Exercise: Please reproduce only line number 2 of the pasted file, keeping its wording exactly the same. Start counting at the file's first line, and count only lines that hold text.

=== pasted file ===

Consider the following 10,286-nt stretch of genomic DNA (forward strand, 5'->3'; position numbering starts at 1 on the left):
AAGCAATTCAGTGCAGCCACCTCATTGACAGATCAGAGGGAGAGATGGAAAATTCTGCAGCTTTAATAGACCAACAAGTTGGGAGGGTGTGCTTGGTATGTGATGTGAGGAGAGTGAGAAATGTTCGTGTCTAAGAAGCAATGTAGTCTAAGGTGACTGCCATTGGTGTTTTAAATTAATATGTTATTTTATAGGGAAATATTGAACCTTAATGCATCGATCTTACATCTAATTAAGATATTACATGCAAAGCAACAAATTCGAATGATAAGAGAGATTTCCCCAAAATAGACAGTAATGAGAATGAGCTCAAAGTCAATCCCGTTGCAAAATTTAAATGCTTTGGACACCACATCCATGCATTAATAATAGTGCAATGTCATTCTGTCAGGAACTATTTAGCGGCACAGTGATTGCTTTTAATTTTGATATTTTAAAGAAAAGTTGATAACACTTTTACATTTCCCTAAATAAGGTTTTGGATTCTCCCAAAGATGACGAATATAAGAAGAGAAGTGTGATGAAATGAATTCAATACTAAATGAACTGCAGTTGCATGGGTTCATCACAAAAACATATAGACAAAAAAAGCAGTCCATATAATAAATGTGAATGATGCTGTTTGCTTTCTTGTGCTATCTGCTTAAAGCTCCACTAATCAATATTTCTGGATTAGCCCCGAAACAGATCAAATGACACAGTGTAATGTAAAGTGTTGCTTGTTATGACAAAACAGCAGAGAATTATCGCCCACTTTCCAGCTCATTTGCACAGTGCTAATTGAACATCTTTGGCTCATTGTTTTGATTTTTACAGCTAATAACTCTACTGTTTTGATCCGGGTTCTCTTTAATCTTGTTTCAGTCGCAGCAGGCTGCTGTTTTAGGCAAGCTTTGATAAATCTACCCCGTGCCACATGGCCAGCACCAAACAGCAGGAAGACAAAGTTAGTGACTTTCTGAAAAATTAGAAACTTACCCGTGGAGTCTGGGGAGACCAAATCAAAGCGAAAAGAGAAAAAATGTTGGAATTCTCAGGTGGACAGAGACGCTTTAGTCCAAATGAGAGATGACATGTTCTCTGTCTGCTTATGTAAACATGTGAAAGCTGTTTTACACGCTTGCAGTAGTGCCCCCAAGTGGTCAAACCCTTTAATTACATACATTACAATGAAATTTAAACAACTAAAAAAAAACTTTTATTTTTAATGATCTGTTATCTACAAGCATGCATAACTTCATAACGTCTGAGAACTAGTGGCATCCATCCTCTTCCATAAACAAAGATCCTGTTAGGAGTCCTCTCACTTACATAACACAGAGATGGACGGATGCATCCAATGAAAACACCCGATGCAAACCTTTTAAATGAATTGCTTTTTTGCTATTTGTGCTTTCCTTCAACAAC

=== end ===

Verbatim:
AAGCAATTCAGTGCAGCCACCTCATTGACAGATCAGAGGGAGAGATGGAAAATTCTGCAGCTTTAATAGACCAACAAGTTGGGAGGGTGTGCTTGGTATGTGATGTGAGGAGAGTGAGAAATGTTCGTGTCTAAGAAGCAATGTAGTCTAAGGTGACTGCCATTGGTGTTTTAAATTAATATGTTATTTTATAGGGAAATATTGAACCTTAATGCATCGATCTTACATCTAATTAAGATATTACATGCAAAGCAACAAATTCGAATGATAAGAGAGATTTCCCCAAAATAGACAGTAATGAGAATGAGCTCAAAGTCAATCCCGTTGCAAAATTTAAATGCTTTGGACACCACATCCATGCATTAATAATAGTGCAATGTCATTCTGTCAGGAACTATTTAGCGGCACAGTGATTGCTTTTAATTTTGATATTTTAAAGAAAAGTTGATAACACTTTTACATTTCCCTAAATAAGGTTTTGGATTCTCCCAAAGATGACGAATATAAGAAGAGAAGTGTGATGAAATGAATTCAATACTAAATGAACTGCAGTTGCATGGGTTCATCACAAAAACATATAGACAAAAAAAGCAGTCCATATAATAAATGTGAATGATGCTGTTTGCTTTCTTGTGCTATCTGCTTAAAGCTCCACTAATCAATATTTCTGGATTAGCCCCGAAACAGATCAAATGACACAGTGTAATGTAAAGTGTTGCTTGTTATGACAAAACAGCAGAGAATTATCGCCCACTTTCCAGCTCATTTGCACAGTGCTAATTGAACATCTTTGGCTCATTGTTTTGATTTTTACAGCTAATAACTCTACTGTTTTGATCCGGGTTCTCTTTAATCTTGTTTCAGTCGCAGCAGGCTGCTGTTTTAGGCAAGCTTTGATAAATCTACCCCGTGCCACATGGCCAGCACCAAACAGCAGGAAGACAAAGTTAGTGACTTTCTGAAAAATTAGAAACTTACCCGTGGAGTCTGGGGAGACCAAATCAAAGCGAAAAGAGAAAAAATGTTGGAATTCTCAGGTGGACAGAGACGCTTTAGTCCAAATGAGAGATGACATGTTCTCTGTCTGCTTATGTAAACATGTGAAAGCTGTTTTACACGCTTGCAGTAGTGCCCCCAAGTGGTCAAACCCTTTAATTACATACATTACAATGAAATTTAAACAACTAAAAAAAAACTTTTATTTTTAATGATCTGTTATCTACAAGCATGCATAACTTCATAACGTCTGAGAACTAGTGGCATCCATCCTCTTCCATAAACAAAGATCCTGTTAGGAGTCCTCTCACTTACATAACACAGAGATGGACGGATGCATCCAATGAAAACACCCGATGCAAACCTTTTAAATGAATTGCTTTTTTGCTATTTGTGCTTTCCTTCAACAAC